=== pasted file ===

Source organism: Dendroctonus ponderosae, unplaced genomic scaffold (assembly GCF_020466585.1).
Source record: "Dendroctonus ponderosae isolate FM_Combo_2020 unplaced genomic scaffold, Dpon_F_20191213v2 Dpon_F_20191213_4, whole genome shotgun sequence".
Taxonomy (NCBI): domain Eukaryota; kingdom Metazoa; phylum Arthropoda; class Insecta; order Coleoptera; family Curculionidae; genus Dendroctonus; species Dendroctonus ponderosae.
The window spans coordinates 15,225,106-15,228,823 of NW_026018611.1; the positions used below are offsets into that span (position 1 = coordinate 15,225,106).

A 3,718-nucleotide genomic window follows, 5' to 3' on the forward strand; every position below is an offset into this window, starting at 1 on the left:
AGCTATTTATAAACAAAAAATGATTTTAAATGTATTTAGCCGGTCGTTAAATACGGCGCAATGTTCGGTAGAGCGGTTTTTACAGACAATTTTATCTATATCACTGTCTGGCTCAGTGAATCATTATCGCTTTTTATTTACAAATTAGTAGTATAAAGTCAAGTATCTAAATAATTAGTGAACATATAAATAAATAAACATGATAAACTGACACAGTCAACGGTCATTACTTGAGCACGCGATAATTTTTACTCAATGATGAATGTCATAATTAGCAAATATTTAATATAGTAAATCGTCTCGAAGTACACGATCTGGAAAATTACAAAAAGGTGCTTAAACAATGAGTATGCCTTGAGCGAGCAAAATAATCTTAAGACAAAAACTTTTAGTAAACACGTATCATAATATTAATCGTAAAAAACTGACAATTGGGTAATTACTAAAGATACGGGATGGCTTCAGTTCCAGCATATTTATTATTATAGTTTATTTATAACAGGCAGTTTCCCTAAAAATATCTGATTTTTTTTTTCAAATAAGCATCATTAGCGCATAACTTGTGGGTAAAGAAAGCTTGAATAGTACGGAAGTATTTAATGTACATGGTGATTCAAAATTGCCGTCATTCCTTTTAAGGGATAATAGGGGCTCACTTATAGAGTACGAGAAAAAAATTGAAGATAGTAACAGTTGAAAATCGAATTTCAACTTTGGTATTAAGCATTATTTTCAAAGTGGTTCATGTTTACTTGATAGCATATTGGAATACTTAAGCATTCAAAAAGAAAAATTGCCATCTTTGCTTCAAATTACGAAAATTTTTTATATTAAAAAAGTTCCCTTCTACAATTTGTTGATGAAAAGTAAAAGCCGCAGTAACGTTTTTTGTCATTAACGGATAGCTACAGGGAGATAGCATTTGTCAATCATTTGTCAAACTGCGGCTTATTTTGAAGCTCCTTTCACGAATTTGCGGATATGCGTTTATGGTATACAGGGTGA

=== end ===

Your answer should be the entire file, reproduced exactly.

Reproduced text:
Source organism: Dendroctonus ponderosae, unplaced genomic scaffold (assembly GCF_020466585.1).
Source record: "Dendroctonus ponderosae isolate FM_Combo_2020 unplaced genomic scaffold, Dpon_F_20191213v2 Dpon_F_20191213_4, whole genome shotgun sequence".
Taxonomy (NCBI): domain Eukaryota; kingdom Metazoa; phylum Arthropoda; class Insecta; order Coleoptera; family Curculionidae; genus Dendroctonus; species Dendroctonus ponderosae.
The window spans coordinates 15,225,106-15,228,823 of NW_026018611.1; the positions used below are offsets into that span (position 1 = coordinate 15,225,106).

A 3,718-nucleotide genomic window follows, 5' to 3' on the forward strand; every position below is an offset into this window, starting at 1 on the left:
AGCTATTTATAAACAAAAAATGATTTTAAATGTATTTAGCCGGTCGTTAAATACGGCGCAATGTTCGGTAGAGCGGTTTTTACAGACAATTTTATCTATATCACTGTCTGGCTCAGTGAATCATTATCGCTTTTTATTTACAAATTAGTAGTATAAAGTCAAGTATCTAAATAATTAGTGAACATATAAATAAATAAACATGATAAACTGACACAGTCAACGGTCATTACTTGAGCACGCGATAATTTTTACTCAATGATGAATGTCATAATTAGCAAATATTTAATATAGTAAATCGTCTCGAAGTACACGATCTGGAAAATTACAAAAAGGTGCTTAAACAATGAGTATGCCTTGAGCGAGCAAAATAATCTTAAGACAAAAACTTTTAGTAAACACGTATCATAATATTAATCGTAAAAAACTGACAATTGGGTAATTACTAAAGATACGGGATGGCTTCAGTTCCAGCATATTTATTATTATAGTTTATTTATAACAGGCAGTTTCCCTAAAAATATCTGATTTTTTTTTTCAAATAAGCATCATTAGCGCATAACTTGTGGGTAAAGAAAGCTTGAATAGTACGGAAGTATTTAATGTACATGGTGATTCAAAATTGCCGTCATTCCTTTTAAGGGATAATAGGGGCTCACTTATAGAGTACGAGAAAAAAATTGAAGATAGTAACAGTTGAAAATCGAATTTCAACTTTGGTATTAAGCATTATTTTCAAAGTGGTTCATGTTTACTTGATAGCATATTGGAATACTTAAGCATTCAAAAAGAAAAATTGCCATCTTTGCTTCAAATTACGAAAATTTTTTATATTAAAAAAGTTCCCTTCTACAATTTGTTGATGAAAAGTAAAAGCCGCAGTAACGTTTTTTGTCATTAACGGATAGCTACAGGGAGATAGCATTTGTCAATCATTTGTCAAACTGCGGCTTATTTTGAAGCTCCTTTCACGAATTTGCGGATATGCGTTTATGGTATACAGGGTGA